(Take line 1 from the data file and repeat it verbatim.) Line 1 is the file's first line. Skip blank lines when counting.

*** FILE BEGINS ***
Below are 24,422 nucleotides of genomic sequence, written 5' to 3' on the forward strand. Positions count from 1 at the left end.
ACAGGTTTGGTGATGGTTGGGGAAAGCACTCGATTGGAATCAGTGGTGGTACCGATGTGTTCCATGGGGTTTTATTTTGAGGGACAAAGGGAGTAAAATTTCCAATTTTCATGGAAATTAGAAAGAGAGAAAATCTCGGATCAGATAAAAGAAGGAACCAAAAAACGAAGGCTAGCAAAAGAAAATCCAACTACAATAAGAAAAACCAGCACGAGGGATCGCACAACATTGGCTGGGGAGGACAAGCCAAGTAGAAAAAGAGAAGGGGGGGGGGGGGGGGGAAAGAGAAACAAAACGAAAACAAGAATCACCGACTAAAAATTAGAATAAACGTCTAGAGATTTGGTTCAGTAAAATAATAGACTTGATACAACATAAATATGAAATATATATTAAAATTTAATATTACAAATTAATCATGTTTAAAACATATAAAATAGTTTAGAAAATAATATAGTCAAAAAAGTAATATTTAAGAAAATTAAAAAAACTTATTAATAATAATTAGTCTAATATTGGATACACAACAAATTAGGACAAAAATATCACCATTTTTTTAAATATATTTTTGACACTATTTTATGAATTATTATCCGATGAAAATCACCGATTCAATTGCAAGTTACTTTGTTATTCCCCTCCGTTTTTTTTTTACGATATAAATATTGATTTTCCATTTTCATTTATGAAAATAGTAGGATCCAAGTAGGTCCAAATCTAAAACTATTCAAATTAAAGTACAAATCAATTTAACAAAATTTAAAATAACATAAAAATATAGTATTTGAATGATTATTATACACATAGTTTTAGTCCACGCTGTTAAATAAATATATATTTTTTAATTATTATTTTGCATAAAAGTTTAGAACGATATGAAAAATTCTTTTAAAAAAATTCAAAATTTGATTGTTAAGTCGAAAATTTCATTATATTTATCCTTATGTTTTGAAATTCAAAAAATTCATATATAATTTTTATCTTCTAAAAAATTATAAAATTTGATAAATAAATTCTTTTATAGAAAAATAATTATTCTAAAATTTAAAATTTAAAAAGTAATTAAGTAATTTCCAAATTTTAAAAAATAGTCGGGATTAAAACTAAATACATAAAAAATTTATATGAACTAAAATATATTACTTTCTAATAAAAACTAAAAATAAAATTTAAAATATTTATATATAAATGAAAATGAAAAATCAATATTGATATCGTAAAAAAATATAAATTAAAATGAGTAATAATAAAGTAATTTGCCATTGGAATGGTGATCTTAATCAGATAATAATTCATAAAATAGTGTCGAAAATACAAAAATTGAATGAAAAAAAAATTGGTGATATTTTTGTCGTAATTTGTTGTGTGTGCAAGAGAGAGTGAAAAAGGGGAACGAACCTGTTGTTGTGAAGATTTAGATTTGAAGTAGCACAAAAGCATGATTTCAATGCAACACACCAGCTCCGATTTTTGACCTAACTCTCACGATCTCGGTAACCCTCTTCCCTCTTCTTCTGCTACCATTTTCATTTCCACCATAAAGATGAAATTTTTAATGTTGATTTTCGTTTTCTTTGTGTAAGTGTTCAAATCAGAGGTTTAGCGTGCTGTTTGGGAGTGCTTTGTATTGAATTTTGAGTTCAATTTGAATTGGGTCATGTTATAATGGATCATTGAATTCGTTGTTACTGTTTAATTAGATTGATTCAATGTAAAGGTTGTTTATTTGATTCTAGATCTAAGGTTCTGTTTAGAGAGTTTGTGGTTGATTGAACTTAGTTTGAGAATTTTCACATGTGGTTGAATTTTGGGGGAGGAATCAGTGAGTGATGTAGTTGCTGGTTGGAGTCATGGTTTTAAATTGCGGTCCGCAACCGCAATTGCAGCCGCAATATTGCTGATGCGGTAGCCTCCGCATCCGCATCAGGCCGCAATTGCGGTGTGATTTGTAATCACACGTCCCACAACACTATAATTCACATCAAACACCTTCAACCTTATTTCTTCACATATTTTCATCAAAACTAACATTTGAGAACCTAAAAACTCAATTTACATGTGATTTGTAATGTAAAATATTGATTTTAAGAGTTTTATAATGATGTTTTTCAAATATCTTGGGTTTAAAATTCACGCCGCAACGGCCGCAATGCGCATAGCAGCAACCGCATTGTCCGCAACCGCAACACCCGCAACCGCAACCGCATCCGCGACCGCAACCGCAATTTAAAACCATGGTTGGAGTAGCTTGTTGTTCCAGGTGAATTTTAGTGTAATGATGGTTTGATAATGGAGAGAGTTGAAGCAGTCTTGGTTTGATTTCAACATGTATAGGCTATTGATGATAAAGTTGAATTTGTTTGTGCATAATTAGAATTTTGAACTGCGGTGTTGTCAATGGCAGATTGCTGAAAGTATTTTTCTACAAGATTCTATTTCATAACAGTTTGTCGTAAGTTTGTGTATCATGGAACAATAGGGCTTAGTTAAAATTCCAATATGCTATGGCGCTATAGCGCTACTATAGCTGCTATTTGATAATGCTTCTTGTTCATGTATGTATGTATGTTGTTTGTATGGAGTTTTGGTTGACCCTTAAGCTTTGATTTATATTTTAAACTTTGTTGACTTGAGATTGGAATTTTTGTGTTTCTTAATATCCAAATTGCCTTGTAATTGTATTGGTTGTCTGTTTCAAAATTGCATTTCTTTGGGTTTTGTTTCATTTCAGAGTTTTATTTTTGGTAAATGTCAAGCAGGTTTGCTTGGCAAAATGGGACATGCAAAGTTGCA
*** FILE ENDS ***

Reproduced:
Below are 24,422 nucleotides of genomic sequence, written 5' to 3' on the forward strand. Positions count from 1 at the left end.